By Daniel K. Kalinaki
For many years Ethiopia wanted to build a big dam on the River Nile. The country, once a poster-boy for famine and poverty in the 1980s, had been quietly working on transforming its economy from one based on subsistence agriculture to one that manufactures things.
To manufacture stuff you need cheap electricity. Ethiopia did not have enough of it. But to build a big dam on the Blue Nile, which supplies most of the water that flows on to Sudan and Egypt, meant facing obstacles and opposition from the two downstream countries.
What followed is something truly remarkable. First, the Ethiopians quietly drew up the plans for the dam they wanted to build, scouted for locations and started mobilising the people, resources and equipment needed.
With their ducks lined up, they waited for the opportune moment to shoot. It came with the Arab Spring. As crowds in Cairo were dragging the Mubarak regime out of office, Ethiopia suddenly announced that it was going to build a massive 6,000-megawatt dam on the Blue Nile.
In Uganda, such an announcement would be the cue for rent-seekers and tenderpreneurs to fly off to China to find firms to sell the deal to, followed by years of wrangling, bribery and eventually the start of a bloated and flawed construction process.
Not in Ethiopia. Just days after announcing the project, and with Egypt distracted and Sudan working to keep the Arab Spring from spreading south, Ethiopia announced the start of construction. Within weeks thousands of engineers and other workers were on the site, furiously digging away.
Eventually Egypt and Sudan got around to air their protests and demand for information about how the new dam would affect them. They demanded a halt in construction until a risk assessment had been conducted, and representations to this effect were put out to the usual funders of such projects.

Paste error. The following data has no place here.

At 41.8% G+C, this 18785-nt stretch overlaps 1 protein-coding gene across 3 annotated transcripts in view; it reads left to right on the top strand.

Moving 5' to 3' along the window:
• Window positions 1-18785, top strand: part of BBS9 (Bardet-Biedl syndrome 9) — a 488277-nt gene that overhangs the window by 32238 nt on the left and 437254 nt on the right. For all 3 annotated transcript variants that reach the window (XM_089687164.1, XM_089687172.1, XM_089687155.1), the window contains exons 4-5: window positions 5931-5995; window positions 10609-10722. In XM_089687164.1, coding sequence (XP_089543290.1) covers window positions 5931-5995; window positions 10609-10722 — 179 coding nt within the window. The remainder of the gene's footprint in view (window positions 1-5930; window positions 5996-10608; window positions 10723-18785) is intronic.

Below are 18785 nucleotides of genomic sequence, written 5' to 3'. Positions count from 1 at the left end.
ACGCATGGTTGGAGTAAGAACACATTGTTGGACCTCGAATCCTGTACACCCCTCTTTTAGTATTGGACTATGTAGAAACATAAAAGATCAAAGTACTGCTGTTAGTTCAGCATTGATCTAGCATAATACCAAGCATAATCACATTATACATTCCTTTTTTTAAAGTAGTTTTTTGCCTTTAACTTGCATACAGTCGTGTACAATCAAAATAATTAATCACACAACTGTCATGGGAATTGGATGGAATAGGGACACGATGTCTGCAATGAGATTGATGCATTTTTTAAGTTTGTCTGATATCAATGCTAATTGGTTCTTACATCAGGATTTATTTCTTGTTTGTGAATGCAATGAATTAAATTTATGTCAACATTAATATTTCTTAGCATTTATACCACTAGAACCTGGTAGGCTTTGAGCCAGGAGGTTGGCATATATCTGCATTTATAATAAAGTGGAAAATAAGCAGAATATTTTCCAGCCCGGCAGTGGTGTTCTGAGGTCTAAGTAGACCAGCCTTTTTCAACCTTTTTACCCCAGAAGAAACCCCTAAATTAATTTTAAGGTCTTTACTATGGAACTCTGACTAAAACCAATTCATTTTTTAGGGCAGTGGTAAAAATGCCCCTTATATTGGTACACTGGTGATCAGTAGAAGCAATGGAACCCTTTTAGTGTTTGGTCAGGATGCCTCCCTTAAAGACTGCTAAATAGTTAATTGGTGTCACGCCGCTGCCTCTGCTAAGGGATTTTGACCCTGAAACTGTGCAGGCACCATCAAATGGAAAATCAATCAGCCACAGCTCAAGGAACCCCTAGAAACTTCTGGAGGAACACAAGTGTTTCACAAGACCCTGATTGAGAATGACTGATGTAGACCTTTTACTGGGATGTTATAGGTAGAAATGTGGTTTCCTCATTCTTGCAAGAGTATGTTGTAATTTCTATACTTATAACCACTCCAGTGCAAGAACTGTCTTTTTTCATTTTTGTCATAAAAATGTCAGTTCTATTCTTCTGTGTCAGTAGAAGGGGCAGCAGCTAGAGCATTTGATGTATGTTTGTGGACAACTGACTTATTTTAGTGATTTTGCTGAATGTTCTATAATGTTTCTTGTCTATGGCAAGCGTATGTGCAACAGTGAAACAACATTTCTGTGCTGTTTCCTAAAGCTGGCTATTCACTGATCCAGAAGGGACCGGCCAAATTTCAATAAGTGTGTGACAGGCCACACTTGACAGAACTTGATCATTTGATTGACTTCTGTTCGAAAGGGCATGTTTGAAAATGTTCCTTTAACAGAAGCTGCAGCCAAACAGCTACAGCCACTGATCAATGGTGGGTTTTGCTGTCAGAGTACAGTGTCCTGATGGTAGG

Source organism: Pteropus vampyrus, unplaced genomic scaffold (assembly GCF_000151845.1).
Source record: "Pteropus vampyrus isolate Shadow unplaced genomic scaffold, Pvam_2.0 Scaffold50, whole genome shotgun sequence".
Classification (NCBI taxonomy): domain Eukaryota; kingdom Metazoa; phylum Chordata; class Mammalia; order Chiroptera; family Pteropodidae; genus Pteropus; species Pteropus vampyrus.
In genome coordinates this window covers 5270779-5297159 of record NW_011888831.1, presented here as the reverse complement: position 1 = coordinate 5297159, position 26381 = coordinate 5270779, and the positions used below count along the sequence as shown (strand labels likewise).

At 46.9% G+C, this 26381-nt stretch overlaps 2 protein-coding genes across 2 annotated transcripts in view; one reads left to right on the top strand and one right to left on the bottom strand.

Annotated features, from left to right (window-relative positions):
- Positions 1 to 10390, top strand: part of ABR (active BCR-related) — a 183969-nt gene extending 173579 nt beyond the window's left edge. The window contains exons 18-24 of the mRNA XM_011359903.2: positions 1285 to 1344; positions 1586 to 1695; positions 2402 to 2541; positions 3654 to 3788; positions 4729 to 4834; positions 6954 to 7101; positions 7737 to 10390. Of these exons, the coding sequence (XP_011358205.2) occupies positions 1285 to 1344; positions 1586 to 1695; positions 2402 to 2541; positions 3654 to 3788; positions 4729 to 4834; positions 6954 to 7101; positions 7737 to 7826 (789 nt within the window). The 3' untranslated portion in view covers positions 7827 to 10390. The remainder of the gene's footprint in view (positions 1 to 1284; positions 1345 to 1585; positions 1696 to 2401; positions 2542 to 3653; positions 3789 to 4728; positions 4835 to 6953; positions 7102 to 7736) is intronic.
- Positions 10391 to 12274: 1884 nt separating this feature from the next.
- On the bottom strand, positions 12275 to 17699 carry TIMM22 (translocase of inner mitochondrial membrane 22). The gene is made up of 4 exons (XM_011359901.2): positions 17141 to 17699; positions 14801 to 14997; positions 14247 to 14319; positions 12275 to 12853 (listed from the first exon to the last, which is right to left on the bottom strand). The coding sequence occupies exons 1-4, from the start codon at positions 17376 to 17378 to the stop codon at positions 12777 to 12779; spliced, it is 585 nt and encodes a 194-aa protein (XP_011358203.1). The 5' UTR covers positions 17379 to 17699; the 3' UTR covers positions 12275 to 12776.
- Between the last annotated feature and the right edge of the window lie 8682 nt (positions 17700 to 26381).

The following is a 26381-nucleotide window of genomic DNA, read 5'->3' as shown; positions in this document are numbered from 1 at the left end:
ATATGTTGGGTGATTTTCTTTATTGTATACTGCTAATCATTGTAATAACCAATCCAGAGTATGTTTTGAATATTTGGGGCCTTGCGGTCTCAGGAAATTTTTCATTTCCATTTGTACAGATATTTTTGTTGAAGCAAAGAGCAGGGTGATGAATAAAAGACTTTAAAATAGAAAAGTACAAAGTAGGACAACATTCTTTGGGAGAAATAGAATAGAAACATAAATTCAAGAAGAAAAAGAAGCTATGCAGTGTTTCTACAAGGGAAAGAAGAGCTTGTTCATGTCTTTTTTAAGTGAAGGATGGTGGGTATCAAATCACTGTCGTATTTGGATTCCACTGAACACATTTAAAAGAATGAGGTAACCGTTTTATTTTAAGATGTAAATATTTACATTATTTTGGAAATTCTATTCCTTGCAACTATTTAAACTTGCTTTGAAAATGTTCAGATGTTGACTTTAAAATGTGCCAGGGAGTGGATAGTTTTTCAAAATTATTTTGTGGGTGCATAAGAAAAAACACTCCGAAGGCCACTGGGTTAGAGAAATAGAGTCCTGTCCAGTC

But Ethiopia had anticipated this recourse to funders, many of whom would have been anxious to continue amidst such controversy. So instead of going to the traditional funders, Ethiopia had gone to China and had also sold bonds to Ethiopians all over the world to raise money for the dam. Talk about local content!
Thus while the back-and-forth continued over the impact, construction continued unabated. A few days before the first impact report was due to be discussed Ethiopia diverted the course of the river, in effect making the dam a fait accompli. The discussion would now have to shift away from whether to build a dam or not, to what kind of dam and how to minimise harm.
To cut a long story short, when the Grand Renaissance Dam is completed it will be the biggest hydropower project on the Nile. It won’t just give Ethiopia cheap electricity to support its manufacturing ambitions but it will create a regional market for electricity with Addis Ababa at the heart. Countries are scrambling to build power lines to Ethiopia to buy this cheap power and manufacturers are lining up for permits to set up in the country. When do we invite Ethiopia in the EAC?
What about Egypt and Sudan? Well, they cut their losses, real or imagined, and signed up as preferential clients for the cheap electricity. Interests almost invariably overtake principles.
Policy planners and implementers in Uganda are well-advised to sit at the feet of the Ethiopians and ask how to make fewer promises and deliver more projects. It is not jet propulsion theory.
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The contest over the future of the Uganda National Chamber of Commerce and Industry has turned into a farce. Desperate to hang onto the reins of this dead horse its chairperson Olive Kigongo has now managed to convince Trade Minister Amelia Kyambadde to call off planned elections. The reason? National security. No, really!
Whatever skills Ms Kigongo has she’s done a good job of hiding them from public view in the decades she has been in charge. Faced with a contest the two ladies haven’t just shifted goalposts; they’ve ripped up the turf and planted landmines in the playing field.
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